Monday, January 5, 2009
Judge Allows ‘Safe Harbor’ Defense in Copyright Infringement Suit
By STEVEN M. ELLIS, Staff Writer
A federal judge has rejected Universal Music Group’s attempt to prevent video-sharing website Veoh from invoking a “safe harbor” under the Digital Millennium Copyright Act against allegations of copyright infringement.
U.S. District Judge A. Howard Matz of the Central District of California ruled Tuesday that San Diego-based Veoh can argue that the act’s provision that service providers cannot be held liable for monetary relief for infringement “by reason of the storage at the direction of a user” applies to the methods by which the website delivers content to users.
Veoh, which is backed by former Walt Disney Co. Chief Executive Officer Michael Eisner, allows Internet users to share videos with others, free of charge, and like many companies that have developed such services in recent years, it describes its software as a means for democratizing the distribution of user-generated content.
Website and Investors
Recording label UMG filed suit in 2007 alleging that Veoh benefited from, and was liable for, infringement of UMG’s copyrights. The company sued both Veoh and its investors for direct, contributory, and vicarious copyright infringement, and for inducement of copyright infringement.
When Veoh asserted an affirmative defense under the Digital Millennium Copyright Act’s “safe harbor” provisions, UMG moved for partial summary judgment that Veoh was not entitled to do so under 17 U.S.C. § 512(c).
The statute precludes imposing monetary liability on a “service provider…for infringement of copyright by reason of the storage at the direction of a user of material that resides on a system or network controlled or operated by or for the service provider.”
However, the protection is available only if the service provider lacks actual knowledge of infringement, receives no direct financial benefit from infringing activity, and expeditiously removes or disables access to infringing material upon notice.
UMG argued that Veoh did not qualify for immunity because four functions performed by its software were neither “storage” nor undertaken “at the direction of a user.” Although it did not dispute that the initial storage of files was accomplished at the direction of users, UMG argued that Veoh’s use of certain formats to create subsequent copies and deliver the videos to users were ineligible for protection.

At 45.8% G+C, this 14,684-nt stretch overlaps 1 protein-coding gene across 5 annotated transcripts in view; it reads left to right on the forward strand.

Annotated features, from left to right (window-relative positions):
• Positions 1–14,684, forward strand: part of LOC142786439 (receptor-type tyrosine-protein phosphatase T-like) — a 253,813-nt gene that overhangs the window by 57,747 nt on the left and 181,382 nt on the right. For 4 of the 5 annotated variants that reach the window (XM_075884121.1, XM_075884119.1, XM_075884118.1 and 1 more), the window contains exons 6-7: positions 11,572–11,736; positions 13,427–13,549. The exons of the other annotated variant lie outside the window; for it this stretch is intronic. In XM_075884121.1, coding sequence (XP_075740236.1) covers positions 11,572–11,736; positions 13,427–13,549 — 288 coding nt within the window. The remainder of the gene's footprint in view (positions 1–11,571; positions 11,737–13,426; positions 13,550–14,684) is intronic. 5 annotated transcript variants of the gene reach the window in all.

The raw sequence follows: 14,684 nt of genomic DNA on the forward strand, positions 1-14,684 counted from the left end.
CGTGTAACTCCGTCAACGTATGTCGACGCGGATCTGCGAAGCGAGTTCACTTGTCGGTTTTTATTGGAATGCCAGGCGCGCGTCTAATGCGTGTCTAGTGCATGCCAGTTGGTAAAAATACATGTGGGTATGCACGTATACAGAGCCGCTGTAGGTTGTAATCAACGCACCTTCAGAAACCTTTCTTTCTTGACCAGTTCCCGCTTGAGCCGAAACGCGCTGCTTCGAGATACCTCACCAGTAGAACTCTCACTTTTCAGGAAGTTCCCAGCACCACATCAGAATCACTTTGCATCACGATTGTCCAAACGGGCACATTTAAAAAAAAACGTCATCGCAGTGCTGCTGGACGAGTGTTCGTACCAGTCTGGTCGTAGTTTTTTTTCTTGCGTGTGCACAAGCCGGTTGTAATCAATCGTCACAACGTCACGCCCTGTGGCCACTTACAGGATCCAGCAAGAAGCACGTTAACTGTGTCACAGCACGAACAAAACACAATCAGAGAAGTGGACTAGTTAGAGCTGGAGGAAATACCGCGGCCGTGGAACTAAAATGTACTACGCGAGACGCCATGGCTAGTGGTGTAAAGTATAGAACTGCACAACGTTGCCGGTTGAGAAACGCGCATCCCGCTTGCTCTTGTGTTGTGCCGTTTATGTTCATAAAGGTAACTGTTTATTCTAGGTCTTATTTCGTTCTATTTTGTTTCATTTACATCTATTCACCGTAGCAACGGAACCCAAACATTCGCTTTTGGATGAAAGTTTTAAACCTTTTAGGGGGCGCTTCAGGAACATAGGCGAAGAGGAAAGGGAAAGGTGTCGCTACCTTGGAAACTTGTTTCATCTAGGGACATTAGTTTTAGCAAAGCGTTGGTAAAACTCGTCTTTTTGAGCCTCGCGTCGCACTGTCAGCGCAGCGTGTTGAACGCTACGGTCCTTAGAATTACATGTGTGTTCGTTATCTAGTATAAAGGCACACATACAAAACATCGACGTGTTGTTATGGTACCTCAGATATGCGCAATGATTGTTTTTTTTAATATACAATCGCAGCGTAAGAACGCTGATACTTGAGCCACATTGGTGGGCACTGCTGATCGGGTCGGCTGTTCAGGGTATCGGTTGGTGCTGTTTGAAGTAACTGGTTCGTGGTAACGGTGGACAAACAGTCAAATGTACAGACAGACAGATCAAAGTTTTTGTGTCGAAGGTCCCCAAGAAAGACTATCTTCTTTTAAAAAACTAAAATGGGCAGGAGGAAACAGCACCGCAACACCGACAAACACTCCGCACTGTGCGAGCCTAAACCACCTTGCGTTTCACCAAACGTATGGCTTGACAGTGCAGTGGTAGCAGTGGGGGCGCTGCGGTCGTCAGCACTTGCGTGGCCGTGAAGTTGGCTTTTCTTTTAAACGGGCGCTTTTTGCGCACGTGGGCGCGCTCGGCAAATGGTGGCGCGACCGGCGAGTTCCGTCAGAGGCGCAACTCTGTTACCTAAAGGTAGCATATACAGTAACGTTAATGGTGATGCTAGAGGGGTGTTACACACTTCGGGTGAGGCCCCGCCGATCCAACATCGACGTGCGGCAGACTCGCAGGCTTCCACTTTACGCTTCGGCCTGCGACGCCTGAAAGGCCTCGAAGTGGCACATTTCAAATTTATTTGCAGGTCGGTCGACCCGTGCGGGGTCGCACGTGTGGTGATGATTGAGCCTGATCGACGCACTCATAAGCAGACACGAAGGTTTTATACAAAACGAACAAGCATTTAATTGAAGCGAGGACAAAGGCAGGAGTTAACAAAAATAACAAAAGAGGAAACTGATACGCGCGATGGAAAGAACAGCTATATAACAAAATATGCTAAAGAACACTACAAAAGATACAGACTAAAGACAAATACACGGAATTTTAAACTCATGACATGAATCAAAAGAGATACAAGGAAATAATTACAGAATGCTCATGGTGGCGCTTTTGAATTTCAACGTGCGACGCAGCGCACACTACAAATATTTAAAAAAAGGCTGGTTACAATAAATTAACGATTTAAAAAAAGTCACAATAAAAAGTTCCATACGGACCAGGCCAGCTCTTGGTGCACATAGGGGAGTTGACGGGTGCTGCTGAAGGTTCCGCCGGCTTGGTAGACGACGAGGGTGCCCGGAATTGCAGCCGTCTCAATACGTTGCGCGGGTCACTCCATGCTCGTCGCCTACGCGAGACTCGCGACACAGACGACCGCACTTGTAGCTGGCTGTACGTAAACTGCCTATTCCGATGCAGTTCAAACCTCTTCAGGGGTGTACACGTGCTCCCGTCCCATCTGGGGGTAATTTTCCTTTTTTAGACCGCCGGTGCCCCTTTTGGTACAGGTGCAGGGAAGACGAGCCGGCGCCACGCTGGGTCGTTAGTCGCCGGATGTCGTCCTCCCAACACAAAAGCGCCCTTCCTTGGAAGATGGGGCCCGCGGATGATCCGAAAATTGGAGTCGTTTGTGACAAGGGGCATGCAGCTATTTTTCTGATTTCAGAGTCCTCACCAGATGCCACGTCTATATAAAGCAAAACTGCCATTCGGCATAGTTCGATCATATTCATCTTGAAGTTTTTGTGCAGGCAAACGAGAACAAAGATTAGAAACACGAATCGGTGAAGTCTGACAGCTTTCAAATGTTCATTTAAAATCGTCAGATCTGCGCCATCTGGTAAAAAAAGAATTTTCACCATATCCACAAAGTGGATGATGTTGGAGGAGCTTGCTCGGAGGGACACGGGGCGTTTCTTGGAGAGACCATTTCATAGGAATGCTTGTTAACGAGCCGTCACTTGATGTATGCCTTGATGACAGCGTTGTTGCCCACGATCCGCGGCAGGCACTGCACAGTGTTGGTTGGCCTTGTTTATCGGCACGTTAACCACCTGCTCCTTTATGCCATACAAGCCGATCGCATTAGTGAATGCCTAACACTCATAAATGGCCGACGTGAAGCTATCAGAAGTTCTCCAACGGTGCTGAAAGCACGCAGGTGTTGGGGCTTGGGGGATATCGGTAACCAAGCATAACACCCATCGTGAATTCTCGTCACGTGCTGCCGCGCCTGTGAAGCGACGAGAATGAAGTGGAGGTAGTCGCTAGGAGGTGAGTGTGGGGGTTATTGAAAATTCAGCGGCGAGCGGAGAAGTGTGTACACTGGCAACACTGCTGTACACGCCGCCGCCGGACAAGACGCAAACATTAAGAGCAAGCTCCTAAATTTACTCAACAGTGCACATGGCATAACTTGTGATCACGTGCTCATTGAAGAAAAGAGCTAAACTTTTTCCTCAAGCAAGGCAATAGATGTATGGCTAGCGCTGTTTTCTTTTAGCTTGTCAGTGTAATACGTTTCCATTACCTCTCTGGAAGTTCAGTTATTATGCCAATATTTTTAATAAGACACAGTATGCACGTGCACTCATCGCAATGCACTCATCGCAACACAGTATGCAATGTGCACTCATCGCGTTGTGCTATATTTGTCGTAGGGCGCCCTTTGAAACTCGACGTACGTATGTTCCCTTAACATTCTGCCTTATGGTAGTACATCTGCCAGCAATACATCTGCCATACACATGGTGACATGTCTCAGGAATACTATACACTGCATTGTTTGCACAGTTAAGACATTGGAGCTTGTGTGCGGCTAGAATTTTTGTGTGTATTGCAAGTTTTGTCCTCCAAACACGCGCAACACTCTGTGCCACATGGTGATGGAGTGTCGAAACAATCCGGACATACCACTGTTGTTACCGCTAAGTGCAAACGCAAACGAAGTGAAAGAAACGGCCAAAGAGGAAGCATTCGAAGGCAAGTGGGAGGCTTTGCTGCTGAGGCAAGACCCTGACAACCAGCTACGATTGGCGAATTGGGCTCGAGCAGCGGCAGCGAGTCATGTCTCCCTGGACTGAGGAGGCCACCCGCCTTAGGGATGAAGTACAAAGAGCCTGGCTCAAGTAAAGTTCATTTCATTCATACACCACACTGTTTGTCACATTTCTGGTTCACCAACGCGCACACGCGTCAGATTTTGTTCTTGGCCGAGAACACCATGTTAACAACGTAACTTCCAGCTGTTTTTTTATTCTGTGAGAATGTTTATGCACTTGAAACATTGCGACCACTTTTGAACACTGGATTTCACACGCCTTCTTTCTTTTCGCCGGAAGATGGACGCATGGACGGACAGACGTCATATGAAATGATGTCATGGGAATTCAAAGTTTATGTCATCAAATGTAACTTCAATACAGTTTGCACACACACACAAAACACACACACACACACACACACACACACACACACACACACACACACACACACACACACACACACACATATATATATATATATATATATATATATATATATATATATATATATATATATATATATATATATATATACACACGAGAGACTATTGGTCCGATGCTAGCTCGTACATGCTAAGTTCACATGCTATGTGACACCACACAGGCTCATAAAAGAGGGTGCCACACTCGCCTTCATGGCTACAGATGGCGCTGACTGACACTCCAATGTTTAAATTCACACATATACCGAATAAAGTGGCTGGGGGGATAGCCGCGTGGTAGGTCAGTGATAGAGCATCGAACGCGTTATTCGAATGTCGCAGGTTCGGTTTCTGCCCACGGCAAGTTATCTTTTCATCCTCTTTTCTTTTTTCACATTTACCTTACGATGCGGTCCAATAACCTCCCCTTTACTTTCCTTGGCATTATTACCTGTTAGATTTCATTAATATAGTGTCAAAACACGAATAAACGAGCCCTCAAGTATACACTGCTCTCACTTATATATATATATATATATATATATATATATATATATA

But Matz, noting that his decision had no bearing on whether Veoh satisfied the act’s other requirements, concluded that Veoh’s interpretation of the statute was correct.
Citing a 2008 decision by the U.S. District Court for the Northern District of California that Sec. 512(c) applied to one of the four software functions inasmuch as it was “a means of facilitating user access” in Io Group, Inc. v. Veoh Networks, Inc., he wrote:
“Common sense and widespread usage establish that ‘by reason of’ means ‘as a result of’ or ‘something that can be attributed to….’ So understood, when copyrighted content is displayed or distributed on Veoh it is ‘as a result of’ or ‘attributable to’ the fact that users uploaded the content to Veoh’s servers to be accessed by other means.
“If providing access could trigger liability without the possibility of DMCA immunity, service providers would be greatly deterred from performing their basic, vital and salutary function—namely, providing access to information and material for the public.”
Noting also that Sec. 512(c) also codifies the “notice and takedown” procedure Congress instituted so that service providers and copyright holders could cooperate to protect copyrights, he added:
“The ‘safe harbor’ provision would in fact be full of treacherous shoals if the copyright owner still could recover damages because the service provider remained liable for having provided access to the stored material that had been removed.”
The case is UMG Recordings, Inc. v. Veoh Networks, Inc., 07-5744.
Copyright 2009, Metropolitan News Company